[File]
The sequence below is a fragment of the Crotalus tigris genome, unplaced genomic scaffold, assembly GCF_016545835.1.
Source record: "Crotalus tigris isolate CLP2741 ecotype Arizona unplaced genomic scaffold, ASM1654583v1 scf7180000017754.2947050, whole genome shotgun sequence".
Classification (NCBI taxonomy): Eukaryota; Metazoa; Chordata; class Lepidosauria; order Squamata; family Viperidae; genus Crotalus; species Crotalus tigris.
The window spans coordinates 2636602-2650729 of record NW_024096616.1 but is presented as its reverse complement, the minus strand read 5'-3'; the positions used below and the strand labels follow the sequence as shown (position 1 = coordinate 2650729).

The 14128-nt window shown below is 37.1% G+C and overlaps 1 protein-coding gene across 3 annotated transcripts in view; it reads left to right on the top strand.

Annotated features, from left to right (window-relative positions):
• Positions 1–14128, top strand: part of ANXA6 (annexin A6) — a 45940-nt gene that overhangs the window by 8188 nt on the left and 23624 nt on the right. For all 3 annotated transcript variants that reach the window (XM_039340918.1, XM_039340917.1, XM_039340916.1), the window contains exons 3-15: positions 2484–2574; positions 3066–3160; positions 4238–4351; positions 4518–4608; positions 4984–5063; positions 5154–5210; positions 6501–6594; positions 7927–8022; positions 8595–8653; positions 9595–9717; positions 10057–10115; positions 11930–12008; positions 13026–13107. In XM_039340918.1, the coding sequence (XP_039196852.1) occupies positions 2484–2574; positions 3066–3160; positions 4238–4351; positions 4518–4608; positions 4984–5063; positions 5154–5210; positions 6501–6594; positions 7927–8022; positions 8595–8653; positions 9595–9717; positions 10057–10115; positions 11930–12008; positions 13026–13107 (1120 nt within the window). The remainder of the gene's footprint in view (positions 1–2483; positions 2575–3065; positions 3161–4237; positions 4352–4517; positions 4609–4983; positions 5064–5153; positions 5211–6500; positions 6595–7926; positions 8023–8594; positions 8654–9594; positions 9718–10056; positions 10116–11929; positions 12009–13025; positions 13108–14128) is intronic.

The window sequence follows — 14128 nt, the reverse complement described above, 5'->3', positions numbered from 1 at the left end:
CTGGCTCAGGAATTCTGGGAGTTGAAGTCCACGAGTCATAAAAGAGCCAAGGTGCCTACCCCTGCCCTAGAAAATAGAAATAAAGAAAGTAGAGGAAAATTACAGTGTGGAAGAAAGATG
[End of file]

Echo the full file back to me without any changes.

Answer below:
The sequence below is a fragment of the Crotalus tigris genome, unplaced genomic scaffold, assembly GCF_016545835.1.
Source record: "Crotalus tigris isolate CLP2741 ecotype Arizona unplaced genomic scaffold, ASM1654583v1 scf7180000017754.2947050, whole genome shotgun sequence".
Classification (NCBI taxonomy): Eukaryota; Metazoa; Chordata; class Lepidosauria; order Squamata; family Viperidae; genus Crotalus; species Crotalus tigris.
The window spans coordinates 2636602-2650729 of record NW_024096616.1 but is presented as its reverse complement, the minus strand read 5'-3'; the positions used below and the strand labels follow the sequence as shown (position 1 = coordinate 2650729).

The 14128-nt window shown below is 37.1% G+C and overlaps 1 protein-coding gene across 3 annotated transcripts in view; it reads left to right on the top strand.

Annotated features, from left to right (window-relative positions):
• Positions 1–14128, top strand: part of ANXA6 (annexin A6) — a 45940-nt gene that overhangs the window by 8188 nt on the left and 23624 nt on the right. For all 3 annotated transcript variants that reach the window (XM_039340918.1, XM_039340917.1, XM_039340916.1), the window contains exons 3-15: positions 2484–2574; positions 3066–3160; positions 4238–4351; positions 4518–4608; positions 4984–5063; positions 5154–5210; positions 6501–6594; positions 7927–8022; positions 8595–8653; positions 9595–9717; positions 10057–10115; positions 11930–12008; positions 13026–13107. In XM_039340918.1, the coding sequence (XP_039196852.1) occupies positions 2484–2574; positions 3066–3160; positions 4238–4351; positions 4518–4608; positions 4984–5063; positions 5154–5210; positions 6501–6594; positions 7927–8022; positions 8595–8653; positions 9595–9717; positions 10057–10115; positions 11930–12008; positions 13026–13107 (1120 nt within the window). The remainder of the gene's footprint in view (positions 1–2483; positions 2575–3065; positions 3161–4237; positions 4352–4517; positions 4609–4983; positions 5064–5153; positions 5211–6500; positions 6595–7926; positions 8023–8594; positions 8654–9594; positions 9718–10056; positions 10116–11929; positions 12009–13025; positions 13108–14128) is intronic.

The window sequence follows — 14128 nt, the reverse complement described above, 5'->3', positions numbered from 1 at the left end:
CTGGCTCAGGAATTCTGGGAGTTGAAGTCCACGAGTCATAAAAGAGCCAAGGTGCCTACCCCTGCCCTAGAAAATAGAAATAAAGAAAGTAGAGGAAAATTACAGTGTGGAAGAAAGATG